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Maria Campbell

Maria Campbell


Honorary Doctor of Letters 

Métis author, playwright, teacher, Elder and community worker Maria Campbell is a lifelong advocate and contributor to Indigenous and Canadian letters, arts, and politics. 

In 1973, her groundbreaking autobiographical novel Halfbreed told the compelling story of a strong-willed woman who defeated poverty, racism, and alcohol and drug addiction by the age of 33. It is a book about courage, integrity, and healing. It had a momentous impact on Canadian public discourse and culture, marking the emergence of Métis literature, and is still widely read and taught today. Campbell was one of the first Indigenous women in Canada to write the story of her life, illustrating how much of her personal identity was constructed by racist and sexist external forces.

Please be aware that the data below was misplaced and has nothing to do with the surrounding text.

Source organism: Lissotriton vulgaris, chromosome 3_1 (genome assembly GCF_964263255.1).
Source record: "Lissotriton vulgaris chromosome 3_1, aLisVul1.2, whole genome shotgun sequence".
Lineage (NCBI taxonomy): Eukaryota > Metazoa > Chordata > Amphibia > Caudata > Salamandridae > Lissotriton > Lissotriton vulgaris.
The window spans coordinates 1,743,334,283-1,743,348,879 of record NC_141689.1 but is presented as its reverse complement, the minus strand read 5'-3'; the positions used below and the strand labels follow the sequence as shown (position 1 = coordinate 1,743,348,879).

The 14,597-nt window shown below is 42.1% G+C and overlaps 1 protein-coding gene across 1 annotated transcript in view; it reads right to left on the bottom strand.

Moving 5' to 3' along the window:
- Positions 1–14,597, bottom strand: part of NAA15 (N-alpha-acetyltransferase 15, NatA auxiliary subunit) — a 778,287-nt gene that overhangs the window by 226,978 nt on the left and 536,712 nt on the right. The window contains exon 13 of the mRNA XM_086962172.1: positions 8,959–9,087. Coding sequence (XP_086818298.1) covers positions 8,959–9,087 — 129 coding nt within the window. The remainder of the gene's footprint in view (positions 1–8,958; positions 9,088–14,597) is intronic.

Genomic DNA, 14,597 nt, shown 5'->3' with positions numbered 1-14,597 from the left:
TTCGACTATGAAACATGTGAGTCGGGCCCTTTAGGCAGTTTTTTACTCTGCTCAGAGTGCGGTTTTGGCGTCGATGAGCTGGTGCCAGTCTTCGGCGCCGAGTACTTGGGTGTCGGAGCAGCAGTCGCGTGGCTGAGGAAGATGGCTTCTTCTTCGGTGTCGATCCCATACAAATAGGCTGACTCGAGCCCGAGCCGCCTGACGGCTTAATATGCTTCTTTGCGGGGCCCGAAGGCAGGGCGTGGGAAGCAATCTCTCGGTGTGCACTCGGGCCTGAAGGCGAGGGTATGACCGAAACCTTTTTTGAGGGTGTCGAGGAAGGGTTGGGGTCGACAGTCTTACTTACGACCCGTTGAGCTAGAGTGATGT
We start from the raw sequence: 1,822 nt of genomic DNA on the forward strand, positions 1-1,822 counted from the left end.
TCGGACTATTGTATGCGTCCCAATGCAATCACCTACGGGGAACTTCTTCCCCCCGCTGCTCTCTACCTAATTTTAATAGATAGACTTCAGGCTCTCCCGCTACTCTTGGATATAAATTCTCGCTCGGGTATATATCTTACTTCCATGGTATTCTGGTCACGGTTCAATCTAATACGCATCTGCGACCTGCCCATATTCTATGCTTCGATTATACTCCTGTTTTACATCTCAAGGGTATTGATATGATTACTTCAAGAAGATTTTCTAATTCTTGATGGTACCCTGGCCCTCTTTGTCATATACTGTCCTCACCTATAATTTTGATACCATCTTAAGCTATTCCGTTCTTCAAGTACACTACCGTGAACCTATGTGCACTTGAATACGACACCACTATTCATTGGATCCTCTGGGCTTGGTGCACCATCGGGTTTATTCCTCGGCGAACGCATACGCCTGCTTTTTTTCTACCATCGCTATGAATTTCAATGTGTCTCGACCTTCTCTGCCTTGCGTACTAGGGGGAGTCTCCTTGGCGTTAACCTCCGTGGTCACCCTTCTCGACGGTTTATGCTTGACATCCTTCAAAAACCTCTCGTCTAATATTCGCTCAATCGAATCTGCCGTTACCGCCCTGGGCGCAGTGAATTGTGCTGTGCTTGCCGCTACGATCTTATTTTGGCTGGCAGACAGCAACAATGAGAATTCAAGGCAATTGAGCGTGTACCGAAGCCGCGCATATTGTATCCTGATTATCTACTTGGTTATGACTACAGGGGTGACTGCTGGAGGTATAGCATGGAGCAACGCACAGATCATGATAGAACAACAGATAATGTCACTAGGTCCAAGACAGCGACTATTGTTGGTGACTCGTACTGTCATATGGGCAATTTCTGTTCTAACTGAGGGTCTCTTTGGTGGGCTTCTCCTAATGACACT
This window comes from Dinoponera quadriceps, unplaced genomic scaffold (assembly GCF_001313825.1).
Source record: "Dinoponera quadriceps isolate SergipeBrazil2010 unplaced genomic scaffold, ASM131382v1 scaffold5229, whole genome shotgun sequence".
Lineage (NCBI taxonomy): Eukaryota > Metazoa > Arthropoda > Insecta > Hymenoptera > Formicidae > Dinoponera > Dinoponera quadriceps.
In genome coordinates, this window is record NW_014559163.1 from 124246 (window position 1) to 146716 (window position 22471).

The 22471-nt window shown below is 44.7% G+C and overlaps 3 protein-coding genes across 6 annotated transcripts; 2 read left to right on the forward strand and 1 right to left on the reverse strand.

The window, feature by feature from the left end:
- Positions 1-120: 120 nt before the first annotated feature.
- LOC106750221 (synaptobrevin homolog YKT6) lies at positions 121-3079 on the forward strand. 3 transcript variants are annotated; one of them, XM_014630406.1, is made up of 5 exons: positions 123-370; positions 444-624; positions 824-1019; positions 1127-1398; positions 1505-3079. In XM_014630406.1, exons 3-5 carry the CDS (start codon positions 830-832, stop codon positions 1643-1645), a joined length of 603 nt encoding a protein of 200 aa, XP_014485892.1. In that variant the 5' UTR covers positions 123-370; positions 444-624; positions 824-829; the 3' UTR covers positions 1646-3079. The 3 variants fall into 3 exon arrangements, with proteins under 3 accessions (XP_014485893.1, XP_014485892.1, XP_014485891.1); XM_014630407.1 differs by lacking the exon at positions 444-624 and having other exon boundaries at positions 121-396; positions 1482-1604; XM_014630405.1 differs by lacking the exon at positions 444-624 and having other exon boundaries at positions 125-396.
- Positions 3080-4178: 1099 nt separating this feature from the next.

Campbell was born on a trapline in northwestern Saskatchewan, the eldest of eight children; she had to give up school to care for her siblings after her mother’s death. She considers herself first and foremost a community worker and organizer, and is a fluent speaker of Michif, Cree, and English, in addition to some Salteaux. Her first book was published in 1969 and her literary legacy includes numerous books such as Riel’s People: How the Métis Lived, award-winning plays,and contributions to theatre and film. Throughout her life, she has worked tirelessly with community members, political leaders, artists, writers, scholars, feminists, and allies to advocate for women’s and Indigenous rights. She is dedicated to helping both women and children, and until 10 years ago, her home was a safe house for both.

In 2008-09, Campbell spent four months at UWinnipeg as the Carol Shields Writer in Residence, where she devoted an extraordinary amount of quality time giving numerous workshops, readings, and talks.  She is known as a caring, humorous, and warm presence. Campbell has received many prestigious awards, including a National Aboriginal Achievement Award and a Canada Council for the Arts Molson Prize; in 2008, she was named to the Order of Canada. 

For her pioneering and powerful contribution to Métis literature, and in recognition of her many talents and how she uses them to forge a better future for her community and country, UWinnipeg bestows upon Maria Campbell an Honorary Doctor of Letters